After brief basic meditation instructions related to stabilizing attention with an anchor, and then being present to the anchor or whatever else is predominant, there is an 8-minute or so period of settling and stabilizing. Then there is guidance to notice and be mindful of any kinds of reactivity (manifesting in the body, emotions, and thoughts), if in the workable range. After another 10 minutes or, there is guidance to notice a moderate or greater level of the pleasant or unpleasant (as long as it is workable), staying with the sense of pleasant or unpleasant, noticing any tendencies to reactivity (wanting and grasping, or not wanting and pushing away, at the levels of body, emotions, and/or thoughts).
Spirit Rock Meditation Center Monday and Wednesday Talks
2022-08-24 "I Teach Dukkha and the End of Dukkha"--1 69:18
The Buddha, at the center of his teaching, taught "dukkha and the end of dukkha." Yet it is not always clear either what "dukkha" means in this context or what "the end of dukkha" means. In this talk, we explore this core teaching in several ways. First, we distinguish four different meanings of "dukkha" that can be seen in the discourses of the Buddha, only the last of which, interpreted as "reactivity," helps us to make sense of the "end of dukkha." (See the attached PDF file.) This meaning of dukkha can be reconstructed from two core teachings, the "Two Arrows" and Dependent Origination (see the attached PDF file). We then look at several ways of practicing with reactivity, including understanding and working with the common complexity of there frequently being some kind of insight or something important being "mixed" with reactivity, as, for example, when I am very reactive about injustice.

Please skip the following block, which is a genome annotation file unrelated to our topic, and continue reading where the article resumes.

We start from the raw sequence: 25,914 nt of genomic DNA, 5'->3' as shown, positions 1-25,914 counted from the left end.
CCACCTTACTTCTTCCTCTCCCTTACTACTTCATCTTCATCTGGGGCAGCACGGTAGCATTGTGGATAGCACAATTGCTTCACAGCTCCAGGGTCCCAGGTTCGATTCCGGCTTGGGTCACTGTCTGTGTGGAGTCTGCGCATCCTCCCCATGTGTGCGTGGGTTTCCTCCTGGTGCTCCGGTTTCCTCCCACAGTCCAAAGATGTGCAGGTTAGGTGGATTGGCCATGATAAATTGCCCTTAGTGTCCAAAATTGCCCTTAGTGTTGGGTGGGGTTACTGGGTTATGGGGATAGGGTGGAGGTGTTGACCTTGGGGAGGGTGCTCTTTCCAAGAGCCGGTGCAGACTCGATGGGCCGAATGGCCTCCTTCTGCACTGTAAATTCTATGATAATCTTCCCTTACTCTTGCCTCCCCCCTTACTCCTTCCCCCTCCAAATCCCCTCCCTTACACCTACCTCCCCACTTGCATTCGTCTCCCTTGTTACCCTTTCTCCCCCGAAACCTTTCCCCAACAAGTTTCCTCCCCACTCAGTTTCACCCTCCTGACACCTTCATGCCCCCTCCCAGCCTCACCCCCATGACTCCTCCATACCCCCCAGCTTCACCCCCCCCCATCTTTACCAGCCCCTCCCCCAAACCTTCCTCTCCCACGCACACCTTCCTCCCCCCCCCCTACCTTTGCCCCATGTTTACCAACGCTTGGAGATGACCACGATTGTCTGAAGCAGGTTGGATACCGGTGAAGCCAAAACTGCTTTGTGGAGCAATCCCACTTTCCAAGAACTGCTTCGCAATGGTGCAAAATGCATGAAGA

Spirit Rock Meditation Center Monday and Wednesday Talks
Attached Files:
  • Four Meanings of Dukkha by Donald Rothberg (PDF)
  • The Sequence of Contact to Grasping in the Buddha’s Teaching on Dependent Origination by Donald Rothberg (PDF)
2022-08-24 Guided Meditation Exploring Feeling-Tone and Reactivity 37:48